# What is 0 1 9

### Convert periodic decimal fractions to fractions

You know how to get from a fraction to a decimal fraction (divide numerator by denominator). If the division doesn't add up, you'll get periodic decimal fractions.

How does it work the other way around? How do you get from a periodic decimal fraction to the corresponding fraction?

Looking back: You can already convert non-periodic decimal fractions.

$$0,2=2/10=1/5$$

$$0,04=4/100=1/25$$

You convert instant-periodic decimal fractions by writing “9's numbers” in the denominator.

Convert $$ 0, \ bar (23) $$ to a fraction.

The period is 2 digits long. Your denominator is then 99. Your numerator is 23.

$$ 0, \ bar (23) = 23/99 $$

Another example:

$$ 0, \ bar (023) = 23/999 $$

How to convert instant-periodic decimal fractions into fractions: Write the period in the numerator and in the denominator as many nines as the period is long. Briefly if necessary. **example**:

$$ 0, bar (123) = 123/999 = 41/333 $$

### If you want to know more precisely why this works:

When you convert fractions whose denominator is nines, you find that you are getting the numerator as a period.

**Example 1:**

$$ 1/9 = 0, bar (1) $$

**Example 2:**

$$ 7/99 = 0. bar (07) $$

### Example $$ 0, \ bar (123) $$ examined more closely

Convert $$ 0, \ bar (123) $$ to a fraction.

Because the period **3** Digits is long, you take 1000 times the number:

$$ 0, \ bar (123) * 1000 = 123, \ bar (123) $$

You can easily subtract $$ 0, \ bar (123) $$ from this number. In both numbers, the same digits are repeated indefinitely after the decimal point.

If you subtract the number from the thousandfold of a number, you have $$ 999 $$ - times the number.

So you found out:

$$ \ 0, bar (123) * 999 = 123 $$

If you do the inverse problem, you get $$ \ 0, bar (123) = 123: 999 = 123/999 = 41/333 $$

In this way you have succeeded in converting the instant-periodic decimal number into a fraction.

You can use the same trick to convert any instantaneous decimal number to a **three-digit period** you get the digits of the period in the numerator and always $$ 999 $$ in the denominator.

### Convert mixed-periodic decimal numbers

Converting mixed-periodic decimal fractions is unfortunately not that easy ...

That's how it's done:

Convert $$ 0.1bar (27) $$ to a fraction.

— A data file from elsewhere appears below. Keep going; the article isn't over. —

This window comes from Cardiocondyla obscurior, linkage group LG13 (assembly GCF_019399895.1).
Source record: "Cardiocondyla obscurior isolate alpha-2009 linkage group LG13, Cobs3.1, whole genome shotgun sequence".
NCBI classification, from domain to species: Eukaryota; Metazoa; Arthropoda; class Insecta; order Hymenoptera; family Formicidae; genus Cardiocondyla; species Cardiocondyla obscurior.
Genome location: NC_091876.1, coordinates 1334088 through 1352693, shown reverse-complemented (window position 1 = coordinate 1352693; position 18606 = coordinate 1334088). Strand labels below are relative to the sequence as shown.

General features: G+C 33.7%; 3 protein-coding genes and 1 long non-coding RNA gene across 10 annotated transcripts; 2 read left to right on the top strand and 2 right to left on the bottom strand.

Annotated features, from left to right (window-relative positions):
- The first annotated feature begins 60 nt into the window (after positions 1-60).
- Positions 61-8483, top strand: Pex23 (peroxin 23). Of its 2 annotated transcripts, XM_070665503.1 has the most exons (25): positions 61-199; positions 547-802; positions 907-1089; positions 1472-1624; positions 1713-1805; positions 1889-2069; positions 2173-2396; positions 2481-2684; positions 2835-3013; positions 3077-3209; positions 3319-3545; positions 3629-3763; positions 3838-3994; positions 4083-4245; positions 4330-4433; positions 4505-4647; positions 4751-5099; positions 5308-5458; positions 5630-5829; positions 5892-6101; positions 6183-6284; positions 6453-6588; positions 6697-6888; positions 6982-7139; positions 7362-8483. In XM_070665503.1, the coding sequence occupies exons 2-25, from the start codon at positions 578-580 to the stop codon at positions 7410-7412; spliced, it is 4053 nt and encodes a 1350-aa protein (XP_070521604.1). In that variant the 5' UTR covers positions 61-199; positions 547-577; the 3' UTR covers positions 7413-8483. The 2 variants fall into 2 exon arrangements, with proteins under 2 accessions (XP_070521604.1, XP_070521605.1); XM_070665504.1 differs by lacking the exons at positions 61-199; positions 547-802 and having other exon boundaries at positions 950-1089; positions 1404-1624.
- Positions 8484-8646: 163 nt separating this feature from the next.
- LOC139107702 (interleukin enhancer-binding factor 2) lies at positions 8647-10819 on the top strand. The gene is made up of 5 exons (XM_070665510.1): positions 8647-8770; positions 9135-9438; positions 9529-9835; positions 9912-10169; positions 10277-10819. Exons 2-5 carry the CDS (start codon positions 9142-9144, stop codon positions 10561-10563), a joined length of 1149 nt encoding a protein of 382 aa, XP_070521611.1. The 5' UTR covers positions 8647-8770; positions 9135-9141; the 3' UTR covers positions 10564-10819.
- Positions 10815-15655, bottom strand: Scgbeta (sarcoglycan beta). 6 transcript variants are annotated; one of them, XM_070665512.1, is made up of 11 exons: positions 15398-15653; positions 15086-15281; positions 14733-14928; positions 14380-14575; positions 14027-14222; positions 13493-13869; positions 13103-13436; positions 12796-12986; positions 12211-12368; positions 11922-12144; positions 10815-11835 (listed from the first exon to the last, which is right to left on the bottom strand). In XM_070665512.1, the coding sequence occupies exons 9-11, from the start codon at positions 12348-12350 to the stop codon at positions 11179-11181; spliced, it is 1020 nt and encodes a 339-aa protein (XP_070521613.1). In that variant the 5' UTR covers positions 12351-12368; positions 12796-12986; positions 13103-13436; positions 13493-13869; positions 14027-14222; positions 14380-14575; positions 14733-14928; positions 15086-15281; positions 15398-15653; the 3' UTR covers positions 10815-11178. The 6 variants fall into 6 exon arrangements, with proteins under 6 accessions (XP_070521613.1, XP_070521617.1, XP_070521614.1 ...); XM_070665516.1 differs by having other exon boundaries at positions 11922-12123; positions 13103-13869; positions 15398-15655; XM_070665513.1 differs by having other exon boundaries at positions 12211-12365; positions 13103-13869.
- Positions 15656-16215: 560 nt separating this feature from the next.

So that the period comes once before the decimal point and then repeats itself indefinitely after the decimal point, multiply by 1000:

$$ 0.1 \ bar (27) * 1000 = 127, bar (27) $$

You can only subtract an immediately periodic number from this number, i.e. not the number itself, but its tenfold:

$$ 0.1 \ bar (27) * 10 = 1, bar (27) $$.

The digits $$ 2 $$ and $$ 7 $$ after the decimal point are repeated infinitely often for both numbers:

You can convert mixed-periodic decimal fractions by subtracting appropriate multiples from each other and then doing the inverse problem.

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### Another example

Convert $$ 0.01bar (6) $$ to a fraction.

So that the period comes once before the decimal point and then repeats itself indefinitely after the decimal point, multiply by 1000:

$$ 0.01bar (6) * 1000 = 16.bar (6) $$

You can only subtract an immediately periodic number from this number, i.e. not the number itself, but its hundredfold:

$$ 0.01bar (6) * 100 = 1.bar (6) $$. For both numbers, the $$ 6 $$ after the decimal point is repeated infinitely often:

$$ 16.bar (6) = 0.01bar (6) * 1000 $$

$$ - $$ $$ 1, bar (6) = 0.01bar (6) * $$ $$ 100 $$

─────────────────

$$ 15 $$ $$ = 0.01bar (6) * $$ $$ 900 $$

So you get

$$ 0.01bar (6) = \ frac {15} {900} = \ frac {1} {60}. $$

##### Tip to check

In the denominator you get as many nines as the period is long and then as many zeros as there are digits between the comma and period.

### It continues

**example 1**: Convert $$ 0,0bar (1) $$ to a fraction.

Multiply by $$ 10 $$ and you get

$$ 10 * 0.0bar (1) = 0, bar (1) = 1/9 $$ and with the help of the inversion problem

$$ 0.0bar (1) = (1/9) / 10 = 1/90 $$.

**Example 2**: Convert $$ 0.00bar (1) $$ to a fraction.

Multiply by $$ 100 $$ and you get

$$ 100 * 0.0bar (1) = 0, bar (1) = 1/9 $$ and with the help of the inversion problem

$$ 0.00bar (1) = (1/9) / 100 = 1/900 $$.

**Example 3**: Convert $$ 0,0bar (01) $$ to a fraction.

Multiply by $$ 10 $$ and you get

$$ 10 * 0.0bar (01) = 0.bar (01) = 1/99 $$ and with the help of the inversion problem

$$ 0.0bar (01) = (1/99) / 10 = 1/990 $$.

### Put together

You can always write a mixed-periodic decimal number as the sum of a finite decimal number and a periodic decimal number

**Example 1:**

Convert $$ 2,4bar (3) $$ to a fraction.

Disassemble:

$$ 2.4bar (3) = 2.4 + 0.0bar (3) $$

The whole conversion:

$$ 2.4bar (3) = 2.4 + 0.0bar (3) = 2 4/10 + 3/90 = 2 12/30 + 1/30 = 2 13/30 $$

**Example 2:**

Convert $$ 0.08bar (3) $$ to a fraction.

$$ 0.08bar (3) = 0.08 + 0.00bar (3) = 8/100 + 3/900 = (24 + 1) / 300 = 25/300 = 1/12 $$

*kapiert.de*can do more:

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and tests - individual classwork trainer
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